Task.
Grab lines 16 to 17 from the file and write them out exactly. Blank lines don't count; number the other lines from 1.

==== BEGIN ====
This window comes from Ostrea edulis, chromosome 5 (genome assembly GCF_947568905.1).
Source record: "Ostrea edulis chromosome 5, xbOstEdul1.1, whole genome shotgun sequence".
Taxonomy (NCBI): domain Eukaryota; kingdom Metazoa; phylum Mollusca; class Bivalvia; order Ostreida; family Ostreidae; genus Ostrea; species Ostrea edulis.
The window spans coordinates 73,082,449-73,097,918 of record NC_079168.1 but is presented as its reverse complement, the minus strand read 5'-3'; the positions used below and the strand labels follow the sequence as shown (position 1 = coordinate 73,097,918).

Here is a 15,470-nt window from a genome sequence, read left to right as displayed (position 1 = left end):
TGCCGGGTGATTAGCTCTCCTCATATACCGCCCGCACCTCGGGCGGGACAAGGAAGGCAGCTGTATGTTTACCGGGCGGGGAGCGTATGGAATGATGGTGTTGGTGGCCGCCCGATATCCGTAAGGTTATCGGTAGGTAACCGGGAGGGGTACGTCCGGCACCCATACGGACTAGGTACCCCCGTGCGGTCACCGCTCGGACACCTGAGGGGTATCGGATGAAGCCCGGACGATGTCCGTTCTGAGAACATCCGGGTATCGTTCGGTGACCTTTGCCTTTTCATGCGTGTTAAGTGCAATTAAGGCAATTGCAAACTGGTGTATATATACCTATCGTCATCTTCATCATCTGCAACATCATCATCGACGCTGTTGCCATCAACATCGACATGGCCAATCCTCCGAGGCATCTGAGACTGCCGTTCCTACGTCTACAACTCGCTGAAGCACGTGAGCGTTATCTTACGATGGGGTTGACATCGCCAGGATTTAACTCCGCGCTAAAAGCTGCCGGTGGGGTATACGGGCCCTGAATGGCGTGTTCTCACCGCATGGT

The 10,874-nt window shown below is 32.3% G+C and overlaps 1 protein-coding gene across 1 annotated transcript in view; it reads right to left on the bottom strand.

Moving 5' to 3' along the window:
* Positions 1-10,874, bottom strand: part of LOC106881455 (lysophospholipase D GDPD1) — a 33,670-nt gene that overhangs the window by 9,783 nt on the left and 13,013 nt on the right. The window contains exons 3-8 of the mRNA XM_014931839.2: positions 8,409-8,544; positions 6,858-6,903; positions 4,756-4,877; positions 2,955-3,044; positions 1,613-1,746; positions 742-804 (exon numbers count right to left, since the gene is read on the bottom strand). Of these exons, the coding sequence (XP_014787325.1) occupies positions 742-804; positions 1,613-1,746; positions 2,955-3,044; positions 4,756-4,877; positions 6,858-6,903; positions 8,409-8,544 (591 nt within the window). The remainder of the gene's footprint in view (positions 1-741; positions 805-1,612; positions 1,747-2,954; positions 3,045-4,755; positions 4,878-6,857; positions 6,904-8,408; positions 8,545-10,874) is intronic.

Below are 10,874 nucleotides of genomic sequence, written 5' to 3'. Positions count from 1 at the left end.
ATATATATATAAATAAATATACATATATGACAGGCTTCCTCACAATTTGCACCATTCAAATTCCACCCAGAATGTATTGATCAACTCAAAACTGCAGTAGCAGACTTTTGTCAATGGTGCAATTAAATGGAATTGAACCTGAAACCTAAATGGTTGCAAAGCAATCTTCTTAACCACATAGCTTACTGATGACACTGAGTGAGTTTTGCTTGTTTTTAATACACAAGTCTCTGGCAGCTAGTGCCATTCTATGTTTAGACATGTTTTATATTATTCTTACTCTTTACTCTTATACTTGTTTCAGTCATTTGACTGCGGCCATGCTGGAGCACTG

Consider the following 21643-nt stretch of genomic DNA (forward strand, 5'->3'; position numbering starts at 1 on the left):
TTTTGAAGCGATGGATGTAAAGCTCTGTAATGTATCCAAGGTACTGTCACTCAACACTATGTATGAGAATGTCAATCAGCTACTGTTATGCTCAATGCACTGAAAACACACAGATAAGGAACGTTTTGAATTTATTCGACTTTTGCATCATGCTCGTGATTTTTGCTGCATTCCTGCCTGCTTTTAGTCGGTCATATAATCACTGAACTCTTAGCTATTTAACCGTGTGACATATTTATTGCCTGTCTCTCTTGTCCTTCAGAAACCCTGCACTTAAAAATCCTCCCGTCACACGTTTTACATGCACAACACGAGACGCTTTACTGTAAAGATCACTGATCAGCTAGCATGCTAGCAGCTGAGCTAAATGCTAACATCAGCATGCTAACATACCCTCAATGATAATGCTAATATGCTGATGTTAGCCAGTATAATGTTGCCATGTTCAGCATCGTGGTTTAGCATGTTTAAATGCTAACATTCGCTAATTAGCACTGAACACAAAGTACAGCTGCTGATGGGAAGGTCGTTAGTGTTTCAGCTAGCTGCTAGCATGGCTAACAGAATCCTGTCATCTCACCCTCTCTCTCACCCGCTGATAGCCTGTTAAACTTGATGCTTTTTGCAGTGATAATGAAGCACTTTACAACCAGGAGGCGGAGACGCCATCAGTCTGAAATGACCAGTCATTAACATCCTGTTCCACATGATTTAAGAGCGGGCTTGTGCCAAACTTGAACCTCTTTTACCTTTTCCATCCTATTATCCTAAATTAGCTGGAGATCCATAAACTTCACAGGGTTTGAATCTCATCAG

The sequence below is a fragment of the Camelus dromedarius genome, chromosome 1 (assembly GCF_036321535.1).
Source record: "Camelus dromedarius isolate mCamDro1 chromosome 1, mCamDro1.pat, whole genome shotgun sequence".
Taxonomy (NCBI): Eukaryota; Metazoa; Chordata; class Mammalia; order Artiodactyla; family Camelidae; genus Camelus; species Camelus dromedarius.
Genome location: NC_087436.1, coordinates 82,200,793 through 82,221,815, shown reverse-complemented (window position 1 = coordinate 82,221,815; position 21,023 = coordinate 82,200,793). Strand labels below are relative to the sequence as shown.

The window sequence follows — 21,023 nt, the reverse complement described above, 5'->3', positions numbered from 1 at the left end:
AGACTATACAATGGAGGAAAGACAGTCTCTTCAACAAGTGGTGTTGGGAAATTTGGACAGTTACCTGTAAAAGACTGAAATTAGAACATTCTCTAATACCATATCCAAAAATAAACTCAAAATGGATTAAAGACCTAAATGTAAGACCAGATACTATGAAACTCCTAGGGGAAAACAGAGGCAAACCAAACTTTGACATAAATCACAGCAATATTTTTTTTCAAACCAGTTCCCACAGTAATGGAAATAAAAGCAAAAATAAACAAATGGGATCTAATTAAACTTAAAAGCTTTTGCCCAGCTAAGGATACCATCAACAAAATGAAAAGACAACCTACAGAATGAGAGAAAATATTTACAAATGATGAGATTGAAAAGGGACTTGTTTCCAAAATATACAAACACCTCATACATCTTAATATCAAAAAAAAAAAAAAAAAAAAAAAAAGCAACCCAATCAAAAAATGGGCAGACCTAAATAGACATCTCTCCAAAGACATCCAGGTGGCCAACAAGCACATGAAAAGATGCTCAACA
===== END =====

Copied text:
Taxonomy (NCBI): Eukaryota; Metazoa; Chordata; class Mammalia; order Artiodactyla; family Camelidae; genus Camelus; species Camelus dromedarius.
Genome location: NC_087436.1, coordinates 82,200,793 through 82,221,815, shown reverse-complemented (window position 1 = coordinate 82,221,815; position 21,023 = coordinate 82,200,793). Strand labels below are relative to the sequence as shown.